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Windows Vista Forgot Password


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#1 Dinggus

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Posted 04 November 2012 - 21:25

My buddy has a HP laptop, he forgot his password to his main account. I log into his Guest, can't do anything without admin password. His CD rom drive doesn't seem to work.

Does anyone have or know of a password recovery/resetter that could boot USB? There are supposedly some very important documents on there that I'm in need of.


#2 Fahim S.

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Posted 04 November 2012 - 21:31

This topic is bound to get locked as it breaks NeoWin rules..

#3 OP Dinggus

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Posted 04 November 2012 - 21:35

There's rules on asking how to help my friend get his password back?

#4 +djdanster

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Posted 04 November 2012 - 21:35

This topic is bound to get locked as it breaks NeoWin rules..


Password resetting should hardly be against Neowin's rules. People have it done daily in local PC stores. It's not like he stated he stole it :p ;)

#5 skilithead

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Posted 04 November 2012 - 21:38

You said your after some of his important docs . If they were in fact important , you buddy would surely know his own password . Your story is highly suspect .

#6 OP Dinggus

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Posted 04 November 2012 - 21:51

You said your after some of his important docs . If they were in fact important , you buddy would surely know his own password . Your story is highly suspect .


Read what I posted.

There are supposedly some very important documents on there that I'm in need of.


If you think it's suspect then stop reading my thread unless you're willing to help out.

---

Right now I have PCLoginNow on a USB, doing a system restore real quick to see if I can gain some access that way.

#7 skilithead

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Posted 04 November 2012 - 21:56

Just an observation .

#8 Fahim S.

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Posted 04 November 2012 - 21:57

Password resetting should hardly be against Neowin's rules. People have it done daily in local PC stores. It's not like he stated he stole it :p ;)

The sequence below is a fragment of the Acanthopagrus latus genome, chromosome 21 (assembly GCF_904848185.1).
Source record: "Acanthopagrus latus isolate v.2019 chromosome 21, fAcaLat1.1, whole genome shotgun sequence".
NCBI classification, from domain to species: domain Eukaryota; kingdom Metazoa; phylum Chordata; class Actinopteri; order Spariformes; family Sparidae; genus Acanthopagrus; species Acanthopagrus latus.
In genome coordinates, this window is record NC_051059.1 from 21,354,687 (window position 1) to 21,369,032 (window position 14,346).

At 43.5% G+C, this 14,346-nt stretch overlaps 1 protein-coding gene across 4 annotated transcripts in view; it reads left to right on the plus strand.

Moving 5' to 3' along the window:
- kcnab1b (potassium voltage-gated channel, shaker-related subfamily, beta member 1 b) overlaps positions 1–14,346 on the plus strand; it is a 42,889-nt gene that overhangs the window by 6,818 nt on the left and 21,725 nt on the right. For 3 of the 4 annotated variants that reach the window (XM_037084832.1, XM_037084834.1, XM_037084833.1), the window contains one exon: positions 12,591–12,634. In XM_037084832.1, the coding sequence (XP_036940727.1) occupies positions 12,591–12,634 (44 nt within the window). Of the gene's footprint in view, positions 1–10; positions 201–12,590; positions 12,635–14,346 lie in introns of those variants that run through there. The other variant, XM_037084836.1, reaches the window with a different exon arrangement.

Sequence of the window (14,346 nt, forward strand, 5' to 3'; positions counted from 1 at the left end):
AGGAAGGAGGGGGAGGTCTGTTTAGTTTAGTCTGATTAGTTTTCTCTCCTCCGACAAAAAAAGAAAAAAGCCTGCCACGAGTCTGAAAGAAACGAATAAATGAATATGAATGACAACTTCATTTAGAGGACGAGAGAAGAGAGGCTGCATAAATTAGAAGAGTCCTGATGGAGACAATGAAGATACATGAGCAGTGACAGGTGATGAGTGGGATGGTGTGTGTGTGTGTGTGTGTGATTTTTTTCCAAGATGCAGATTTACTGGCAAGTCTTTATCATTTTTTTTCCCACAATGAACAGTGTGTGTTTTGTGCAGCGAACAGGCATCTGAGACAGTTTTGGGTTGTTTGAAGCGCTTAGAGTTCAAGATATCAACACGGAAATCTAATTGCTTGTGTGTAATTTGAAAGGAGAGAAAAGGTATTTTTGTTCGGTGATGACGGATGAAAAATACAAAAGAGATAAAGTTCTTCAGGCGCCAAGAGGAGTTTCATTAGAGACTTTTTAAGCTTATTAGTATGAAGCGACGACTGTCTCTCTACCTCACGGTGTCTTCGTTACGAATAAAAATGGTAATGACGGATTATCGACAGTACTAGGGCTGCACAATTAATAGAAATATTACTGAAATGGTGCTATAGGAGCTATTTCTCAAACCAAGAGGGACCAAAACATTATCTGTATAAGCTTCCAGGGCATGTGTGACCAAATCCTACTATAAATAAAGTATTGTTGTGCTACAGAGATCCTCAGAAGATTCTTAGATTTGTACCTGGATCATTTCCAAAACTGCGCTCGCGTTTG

From the rules:
Discussions involving warez, cracks, security circumvention, using torrents for downloading copyrighted or illegal material is strictly prohibited. This includes music files or other unauthorized software. Asking for help in doing so will cause warns or suspensions of accounts.

#9 OP Dinggus

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Posted 04 November 2012 - 22:04

If you guys must know its pictures and documents from when we were in Iraq for 15 months.

#10 OP Dinggus

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Posted 04 November 2012 - 22:23

Also, I'm on a mac. So I'm trying to learn how to make bootable USB's. His CD room isn't working anymore.

#11 nub

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Posted 04 November 2012 - 22:44

Actually, if you just boot into linux can't you access the ntfs partition and pull the files off? They're not encrypted, you can ignore the permissions.

#12 lars77

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Posted 04 November 2012 - 22:53

Actually, if you just boot into linux can't you access the ntfs partition and pull the files off? They're not encrypted, you can ignore the permissions.

Or, just pull out the hard drive & plug it into another computer? (or plug it into a USB adapter thing)

Recovering docs off it is extremely easy from another computer (unless your friend went to the trouble of encrypting his hard drive). You really only need the pw if your friend intends to keep the laptop & use it, otherwise if he/she has no need for it then reformatting shouldn't be a problem.

You might want to do this on a non-Mac, you're adding some extra hurdles there for yourself. Then again, I think Macs can read NTFS hard drives so you should still be able to plug in the Vista hard drive via USB & read the files off it.

#13 Detection

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Posted 04 November 2012 - 22:55

Take the drive out and install it as a slave drive in another machine, copy documents, done

There are plenty of password removal programs if you google for them

#14 OP Dinggus

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Posted 04 November 2012 - 23:00

I don't know what my friend did but on his Guest account, you can't do anything. No internet, installing programs, nothing.

Right now I'm using UNetbootin which is making a bootable USB from my Mac. It's putting PCLoginNow on the USB. I'll give updates.

#15 quick

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Posted 04 November 2012 - 23:13

Take the drive out and install it as a slave drive in another machine, copy documents, done


This is really the easiest way, if you have a external usb hard drive enclosure, if you have a desktop with a sata cable free you could also just plug it in there, I've done it before.


I'm assuming its a laptop, so removal isn't so difficult, there is usually screws on the bottom of the laptop which gives you direct access to the drive, just remember to remove the adapter deal that's usually stuck on the end of the hard drive, then put it in a usb enclosure, or plug it in to a desktop pc via sata and power cable. Boot and copy the files over, if windows gives you trouble just change the permissions of the folders etc...